Essential information

Event type: 
Date and time: 
Tuesdays, 12 September 2017–22 May 2018 | 7–9pm
Price: 
£150 per module
Location: 
Planetarium & Astronomy Centre
Season: 
Astronomy courses
Talks & courses

Study astronomy topics at foundation degree level, without the costs.

Our foundation astrophysics programme is an opportunity to study without the cost of accreditation or the pressure of examinations, but require knowledge of basic science and algebra.

While these courses are not formally accredited, students are assessed through coursework and receive certificates of achievement from the Royal Observatory, Greenwich, on the completion of all modules. There are six ten-week modules in the programme that run over two years, which do not have to be studied in order.

Tutor: Roger O’ Brien.

 

Module information 2017/18

 

Module 4: Stars
 
This course provides an excellent foundation on the physics of stars. The course begins by exploring with the motion and distance of the stars before moving on to look at physical properties such as size, temperature, spectral class, luminosity, magnitude and mass. The course then explores the formation, evolution and demise of high and low mass stars and the dense objects they leave behind. The course closes with the recycling of the interstellar medium and the metallicity of stars.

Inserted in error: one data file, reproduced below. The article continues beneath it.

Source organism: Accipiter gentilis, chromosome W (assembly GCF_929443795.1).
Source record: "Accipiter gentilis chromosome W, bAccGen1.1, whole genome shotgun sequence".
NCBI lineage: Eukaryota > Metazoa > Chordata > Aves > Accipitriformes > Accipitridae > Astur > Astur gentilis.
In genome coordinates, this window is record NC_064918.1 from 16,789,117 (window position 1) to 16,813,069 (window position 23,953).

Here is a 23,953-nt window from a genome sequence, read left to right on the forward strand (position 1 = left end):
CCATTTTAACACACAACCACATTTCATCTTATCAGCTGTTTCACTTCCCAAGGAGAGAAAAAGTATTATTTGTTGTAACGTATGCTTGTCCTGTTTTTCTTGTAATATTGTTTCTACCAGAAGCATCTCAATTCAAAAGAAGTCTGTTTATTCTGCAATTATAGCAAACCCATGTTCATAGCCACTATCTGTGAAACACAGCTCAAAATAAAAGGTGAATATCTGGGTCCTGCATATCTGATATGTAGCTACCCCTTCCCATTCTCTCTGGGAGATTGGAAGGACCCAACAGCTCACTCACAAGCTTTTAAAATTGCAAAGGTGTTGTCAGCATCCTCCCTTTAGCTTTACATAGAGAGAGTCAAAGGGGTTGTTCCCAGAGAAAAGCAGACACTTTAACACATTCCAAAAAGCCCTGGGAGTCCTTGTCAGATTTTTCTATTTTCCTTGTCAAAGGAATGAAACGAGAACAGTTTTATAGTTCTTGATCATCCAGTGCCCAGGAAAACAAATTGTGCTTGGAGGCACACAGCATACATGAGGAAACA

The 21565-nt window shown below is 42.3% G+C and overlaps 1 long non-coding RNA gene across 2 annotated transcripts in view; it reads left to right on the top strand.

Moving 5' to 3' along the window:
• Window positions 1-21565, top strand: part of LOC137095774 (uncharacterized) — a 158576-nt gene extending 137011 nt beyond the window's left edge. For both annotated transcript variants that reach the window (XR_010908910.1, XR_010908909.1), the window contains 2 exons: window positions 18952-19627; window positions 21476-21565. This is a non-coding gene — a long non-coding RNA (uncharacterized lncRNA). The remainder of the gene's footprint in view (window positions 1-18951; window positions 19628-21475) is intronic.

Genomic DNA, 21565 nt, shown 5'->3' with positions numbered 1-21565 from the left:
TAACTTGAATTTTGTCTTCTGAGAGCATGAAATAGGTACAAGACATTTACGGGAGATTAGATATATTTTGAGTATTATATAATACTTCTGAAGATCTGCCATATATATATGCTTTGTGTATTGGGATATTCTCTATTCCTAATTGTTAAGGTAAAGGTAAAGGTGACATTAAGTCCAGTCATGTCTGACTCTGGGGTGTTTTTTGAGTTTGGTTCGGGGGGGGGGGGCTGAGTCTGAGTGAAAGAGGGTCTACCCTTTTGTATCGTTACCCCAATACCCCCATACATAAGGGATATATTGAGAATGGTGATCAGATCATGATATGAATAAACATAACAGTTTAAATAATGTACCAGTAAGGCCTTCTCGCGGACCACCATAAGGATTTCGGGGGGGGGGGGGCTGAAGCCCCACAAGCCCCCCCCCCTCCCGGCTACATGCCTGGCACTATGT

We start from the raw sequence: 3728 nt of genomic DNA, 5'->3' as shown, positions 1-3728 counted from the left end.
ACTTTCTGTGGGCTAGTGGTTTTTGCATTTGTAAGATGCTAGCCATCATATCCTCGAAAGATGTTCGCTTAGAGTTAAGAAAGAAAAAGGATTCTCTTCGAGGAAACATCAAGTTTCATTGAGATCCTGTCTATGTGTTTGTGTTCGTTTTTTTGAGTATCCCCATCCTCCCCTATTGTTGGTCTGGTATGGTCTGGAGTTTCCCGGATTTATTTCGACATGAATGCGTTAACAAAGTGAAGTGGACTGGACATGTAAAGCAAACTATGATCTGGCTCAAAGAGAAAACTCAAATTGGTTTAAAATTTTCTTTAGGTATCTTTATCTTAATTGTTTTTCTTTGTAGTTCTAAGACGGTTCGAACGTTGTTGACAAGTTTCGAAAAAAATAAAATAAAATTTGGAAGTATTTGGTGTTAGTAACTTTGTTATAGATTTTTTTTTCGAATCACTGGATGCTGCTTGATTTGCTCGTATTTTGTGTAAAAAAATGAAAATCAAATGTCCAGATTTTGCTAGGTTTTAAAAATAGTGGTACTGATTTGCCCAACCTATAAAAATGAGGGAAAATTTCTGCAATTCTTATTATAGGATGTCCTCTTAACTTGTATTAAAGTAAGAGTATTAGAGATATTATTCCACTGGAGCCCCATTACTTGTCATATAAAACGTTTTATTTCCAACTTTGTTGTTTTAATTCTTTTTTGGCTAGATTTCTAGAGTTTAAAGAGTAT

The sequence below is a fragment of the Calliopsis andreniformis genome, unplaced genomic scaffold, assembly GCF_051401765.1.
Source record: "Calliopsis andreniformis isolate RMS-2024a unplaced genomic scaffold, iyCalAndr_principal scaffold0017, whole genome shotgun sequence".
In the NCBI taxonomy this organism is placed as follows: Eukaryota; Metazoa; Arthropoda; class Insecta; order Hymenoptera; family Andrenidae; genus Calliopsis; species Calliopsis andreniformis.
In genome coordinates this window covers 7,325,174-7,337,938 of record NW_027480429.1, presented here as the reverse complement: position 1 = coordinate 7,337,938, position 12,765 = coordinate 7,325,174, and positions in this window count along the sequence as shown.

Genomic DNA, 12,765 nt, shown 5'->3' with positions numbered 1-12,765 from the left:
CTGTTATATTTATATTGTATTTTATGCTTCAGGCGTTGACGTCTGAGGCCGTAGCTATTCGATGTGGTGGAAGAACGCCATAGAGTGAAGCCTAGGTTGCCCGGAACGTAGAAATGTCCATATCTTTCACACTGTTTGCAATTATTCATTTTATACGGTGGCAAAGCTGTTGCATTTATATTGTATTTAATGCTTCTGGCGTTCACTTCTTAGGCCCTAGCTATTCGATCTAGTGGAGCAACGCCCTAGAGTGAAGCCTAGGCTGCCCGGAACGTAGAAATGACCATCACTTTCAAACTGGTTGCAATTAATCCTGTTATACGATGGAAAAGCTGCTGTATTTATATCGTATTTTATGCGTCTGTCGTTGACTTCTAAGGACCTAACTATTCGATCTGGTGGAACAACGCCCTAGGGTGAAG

Module 5: Galaxies
 
This course explores our current understanding of galaxies. The course begins by exploring the structure and makeup of the Milky Way and the various stellar populations of which it is composed. The nature of open clusters, globular clusters and the supermassive black hole at the centre of our galaxy are also covered. The syllabus then moves on to explore the classification, distances and observation of other galaxies and various types of active galactic nuclei. The course closes with an exploration of galaxy formation.
 
Module 6: Cosmology
 
This course provides a solid introduction to modern cosmology. The course begins with the spatial distribution of galaxies and evidence for the Big Bang. The geometry of space-time and various cosmological models are also discussed. The course then moves on to explore observational cosmology, exploring the age and rate of expansion of the universe before addressing its thermal, energy and particle evolution. Finally the course investigates problems encountered in modern cosmology and a number of possible solutions, including quantum theories of gravity and the anthropic principle.